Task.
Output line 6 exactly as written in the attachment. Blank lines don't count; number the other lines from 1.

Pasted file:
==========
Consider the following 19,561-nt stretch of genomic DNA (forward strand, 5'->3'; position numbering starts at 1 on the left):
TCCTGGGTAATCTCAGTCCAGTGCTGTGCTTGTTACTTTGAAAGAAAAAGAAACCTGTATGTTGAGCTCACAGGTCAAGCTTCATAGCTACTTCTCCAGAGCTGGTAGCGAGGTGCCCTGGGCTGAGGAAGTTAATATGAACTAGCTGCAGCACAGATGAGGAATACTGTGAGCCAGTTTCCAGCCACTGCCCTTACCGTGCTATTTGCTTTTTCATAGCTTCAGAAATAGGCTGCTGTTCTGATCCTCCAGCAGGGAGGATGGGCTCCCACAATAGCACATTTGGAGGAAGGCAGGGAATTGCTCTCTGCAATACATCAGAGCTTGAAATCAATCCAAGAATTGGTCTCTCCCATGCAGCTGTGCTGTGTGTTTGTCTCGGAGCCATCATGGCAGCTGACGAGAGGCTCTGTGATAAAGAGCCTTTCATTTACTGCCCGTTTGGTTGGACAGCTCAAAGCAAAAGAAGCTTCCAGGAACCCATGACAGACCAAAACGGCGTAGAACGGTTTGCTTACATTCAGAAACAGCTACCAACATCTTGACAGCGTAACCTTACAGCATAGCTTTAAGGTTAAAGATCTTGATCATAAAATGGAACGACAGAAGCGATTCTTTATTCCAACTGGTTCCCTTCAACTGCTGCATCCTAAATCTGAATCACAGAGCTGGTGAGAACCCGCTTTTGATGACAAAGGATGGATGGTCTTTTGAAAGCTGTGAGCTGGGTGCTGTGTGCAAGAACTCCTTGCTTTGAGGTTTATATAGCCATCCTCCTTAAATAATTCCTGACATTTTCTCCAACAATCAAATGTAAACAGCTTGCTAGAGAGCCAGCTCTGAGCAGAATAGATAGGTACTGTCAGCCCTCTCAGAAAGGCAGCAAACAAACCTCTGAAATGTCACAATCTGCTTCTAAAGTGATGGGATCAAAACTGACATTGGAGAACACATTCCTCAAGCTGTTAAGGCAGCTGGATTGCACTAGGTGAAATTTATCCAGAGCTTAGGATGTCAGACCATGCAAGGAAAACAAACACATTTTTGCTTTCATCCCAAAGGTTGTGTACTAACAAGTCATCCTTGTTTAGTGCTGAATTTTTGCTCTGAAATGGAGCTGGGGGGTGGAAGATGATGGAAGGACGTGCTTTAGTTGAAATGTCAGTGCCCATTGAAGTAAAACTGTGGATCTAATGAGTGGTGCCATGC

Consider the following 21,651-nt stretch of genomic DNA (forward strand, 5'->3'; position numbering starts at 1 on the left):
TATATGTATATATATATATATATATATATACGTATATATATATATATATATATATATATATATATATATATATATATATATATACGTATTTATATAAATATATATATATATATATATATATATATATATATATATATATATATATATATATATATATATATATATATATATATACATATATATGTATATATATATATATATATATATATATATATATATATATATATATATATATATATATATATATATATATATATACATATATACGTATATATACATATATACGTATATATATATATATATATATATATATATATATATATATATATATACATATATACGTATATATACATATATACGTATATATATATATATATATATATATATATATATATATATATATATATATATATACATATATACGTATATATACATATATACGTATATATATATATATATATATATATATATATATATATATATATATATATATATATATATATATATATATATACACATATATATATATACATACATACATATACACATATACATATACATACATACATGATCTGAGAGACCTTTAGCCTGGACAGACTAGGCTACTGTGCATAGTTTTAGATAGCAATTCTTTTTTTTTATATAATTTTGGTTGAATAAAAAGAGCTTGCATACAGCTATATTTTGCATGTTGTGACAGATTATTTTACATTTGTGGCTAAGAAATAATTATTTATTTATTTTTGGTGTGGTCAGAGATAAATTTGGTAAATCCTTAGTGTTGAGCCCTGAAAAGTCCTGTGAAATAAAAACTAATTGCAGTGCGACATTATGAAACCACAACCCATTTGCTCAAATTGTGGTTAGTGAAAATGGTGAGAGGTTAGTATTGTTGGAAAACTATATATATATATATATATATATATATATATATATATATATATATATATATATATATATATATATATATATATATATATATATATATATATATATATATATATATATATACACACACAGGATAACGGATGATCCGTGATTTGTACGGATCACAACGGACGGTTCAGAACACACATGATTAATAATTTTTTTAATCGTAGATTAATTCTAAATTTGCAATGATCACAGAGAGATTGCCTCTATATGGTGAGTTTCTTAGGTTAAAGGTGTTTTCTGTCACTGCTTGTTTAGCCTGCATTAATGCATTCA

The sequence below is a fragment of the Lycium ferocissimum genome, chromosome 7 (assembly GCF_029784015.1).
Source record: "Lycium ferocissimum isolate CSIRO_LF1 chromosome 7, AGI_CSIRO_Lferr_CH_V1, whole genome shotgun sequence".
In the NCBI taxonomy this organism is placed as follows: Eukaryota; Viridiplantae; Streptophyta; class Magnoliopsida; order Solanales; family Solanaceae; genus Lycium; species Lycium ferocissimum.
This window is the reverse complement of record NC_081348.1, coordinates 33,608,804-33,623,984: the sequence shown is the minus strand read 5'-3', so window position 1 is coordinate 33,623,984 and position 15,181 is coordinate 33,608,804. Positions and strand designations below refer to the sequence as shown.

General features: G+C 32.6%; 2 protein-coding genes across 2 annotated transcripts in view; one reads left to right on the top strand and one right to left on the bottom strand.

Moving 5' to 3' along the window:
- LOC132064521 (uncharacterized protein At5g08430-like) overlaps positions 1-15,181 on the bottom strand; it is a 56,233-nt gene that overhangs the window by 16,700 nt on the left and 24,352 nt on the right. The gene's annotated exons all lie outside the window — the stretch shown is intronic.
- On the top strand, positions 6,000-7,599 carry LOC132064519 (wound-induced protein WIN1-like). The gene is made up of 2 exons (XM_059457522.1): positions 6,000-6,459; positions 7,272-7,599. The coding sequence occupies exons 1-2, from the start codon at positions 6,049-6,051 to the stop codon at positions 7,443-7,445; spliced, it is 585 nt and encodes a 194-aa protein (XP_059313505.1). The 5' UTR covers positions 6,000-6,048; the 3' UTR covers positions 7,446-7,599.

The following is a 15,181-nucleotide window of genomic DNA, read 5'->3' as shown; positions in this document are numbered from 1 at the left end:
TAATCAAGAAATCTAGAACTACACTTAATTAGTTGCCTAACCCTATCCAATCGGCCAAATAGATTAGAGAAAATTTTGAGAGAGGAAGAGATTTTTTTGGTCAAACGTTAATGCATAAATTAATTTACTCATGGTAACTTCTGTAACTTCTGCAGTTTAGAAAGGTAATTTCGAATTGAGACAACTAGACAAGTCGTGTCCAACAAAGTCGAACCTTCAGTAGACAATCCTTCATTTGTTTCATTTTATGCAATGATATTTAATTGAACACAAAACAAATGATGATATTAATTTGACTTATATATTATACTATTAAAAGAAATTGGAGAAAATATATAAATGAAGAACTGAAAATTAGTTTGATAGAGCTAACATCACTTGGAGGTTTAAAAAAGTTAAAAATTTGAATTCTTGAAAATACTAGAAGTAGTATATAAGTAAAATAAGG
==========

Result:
Source record: "Lycium ferocissimum isolate CSIRO_LF1 chromosome 7, AGI_CSIRO_Lferr_CH_V1, whole genome shotgun sequence".